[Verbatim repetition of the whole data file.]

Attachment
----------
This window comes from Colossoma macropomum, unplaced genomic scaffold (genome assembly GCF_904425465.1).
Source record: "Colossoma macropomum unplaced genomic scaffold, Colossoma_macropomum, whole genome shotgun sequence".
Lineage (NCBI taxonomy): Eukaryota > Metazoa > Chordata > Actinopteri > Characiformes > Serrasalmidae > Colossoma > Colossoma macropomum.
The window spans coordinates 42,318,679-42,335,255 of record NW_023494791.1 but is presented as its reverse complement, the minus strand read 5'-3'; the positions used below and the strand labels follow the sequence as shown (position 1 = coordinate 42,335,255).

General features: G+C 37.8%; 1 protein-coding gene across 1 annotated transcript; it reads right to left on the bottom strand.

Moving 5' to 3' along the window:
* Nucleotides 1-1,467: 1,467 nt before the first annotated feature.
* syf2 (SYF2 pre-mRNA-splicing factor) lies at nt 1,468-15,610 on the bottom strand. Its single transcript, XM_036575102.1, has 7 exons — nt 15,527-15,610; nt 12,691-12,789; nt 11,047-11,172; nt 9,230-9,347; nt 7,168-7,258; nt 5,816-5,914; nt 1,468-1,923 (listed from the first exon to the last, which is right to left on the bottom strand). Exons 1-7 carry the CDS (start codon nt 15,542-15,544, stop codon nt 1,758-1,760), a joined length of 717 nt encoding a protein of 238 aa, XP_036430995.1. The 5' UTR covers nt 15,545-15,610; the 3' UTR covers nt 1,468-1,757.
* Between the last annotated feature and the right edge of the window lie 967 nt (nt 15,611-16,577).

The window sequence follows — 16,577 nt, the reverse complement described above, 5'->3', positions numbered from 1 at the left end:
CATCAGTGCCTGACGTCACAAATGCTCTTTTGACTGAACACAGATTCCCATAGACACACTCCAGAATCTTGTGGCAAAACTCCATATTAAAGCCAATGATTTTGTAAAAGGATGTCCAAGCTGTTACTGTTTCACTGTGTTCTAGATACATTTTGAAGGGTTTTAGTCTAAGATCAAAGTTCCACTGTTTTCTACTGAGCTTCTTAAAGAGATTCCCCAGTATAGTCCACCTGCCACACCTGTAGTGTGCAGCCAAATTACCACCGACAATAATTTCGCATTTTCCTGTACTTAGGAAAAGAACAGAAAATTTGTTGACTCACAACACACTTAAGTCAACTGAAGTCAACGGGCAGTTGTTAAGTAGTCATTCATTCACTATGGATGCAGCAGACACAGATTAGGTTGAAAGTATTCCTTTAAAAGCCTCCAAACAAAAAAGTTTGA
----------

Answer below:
This window comes from Colossoma macropomum, unplaced genomic scaffold (genome assembly GCF_904425465.1).
Source record: "Colossoma macropomum unplaced genomic scaffold, Colossoma_macropomum, whole genome shotgun sequence".
Lineage (NCBI taxonomy): Eukaryota > Metazoa > Chordata > Actinopteri > Characiformes > Serrasalmidae > Colossoma > Colossoma macropomum.
The window spans coordinates 42,318,679-42,335,255 of record NW_023494791.1 but is presented as its reverse complement, the minus strand read 5'-3'; the positions used below and the strand labels follow the sequence as shown (position 1 = coordinate 42,335,255).

General features: G+C 37.8%; 1 protein-coding gene across 1 annotated transcript; it reads right to left on the bottom strand.

Moving 5' to 3' along the window:
* Nucleotides 1-1,467: 1,467 nt before the first annotated feature.
* syf2 (SYF2 pre-mRNA-splicing factor) lies at nt 1,468-15,610 on the bottom strand. Its single transcript, XM_036575102.1, has 7 exons — nt 15,527-15,610; nt 12,691-12,789; nt 11,047-11,172; nt 9,230-9,347; nt 7,168-7,258; nt 5,816-5,914; nt 1,468-1,923 (listed from the first exon to the last, which is right to left on the bottom strand). Exons 1-7 carry the CDS (start codon nt 15,542-15,544, stop codon nt 1,758-1,760), a joined length of 717 nt encoding a protein of 238 aa, XP_036430995.1. The 5' UTR covers nt 15,545-15,610; the 3' UTR covers nt 1,468-1,757.
* Between the last annotated feature and the right edge of the window lie 967 nt (nt 15,611-16,577).

The window sequence follows — 16,577 nt, the reverse complement described above, 5'->3', positions numbered from 1 at the left end:
CATCAGTGCCTGACGTCACAAATGCTCTTTTGACTGAACACAGATTCCCATAGACACACTCCAGAATCTTGTGGCAAAACTCCATATTAAAGCCAATGATTTTGTAAAAGGATGTCCAAGCTGTTACTGTTTCACTGTGTTCTAGATACATTTTGAAGGGTTTTAGTCTAAGATCAAAGTTCCACTGTTTTCTACTGAGCTTCTTAAAGAGATTCCCCAGTATAGTCCACCTGCCACACCTGTAGTGTGCAGCCAAATTACCACCGACAATAATTTCGCATTTTCCTGTACTTAGGAAAAGAACAGAAAATTTGTTGACTCACAACACACTTAAGTCAACTGAAGTCAACGGGCAGTTGTTAAGTAGTCATTCATTCACTATGGATGCAGCAGACACAGATTAGGTTGAAAGTATTCCTTTAAAAGCCTCCAAACAAAAAAGTTTGA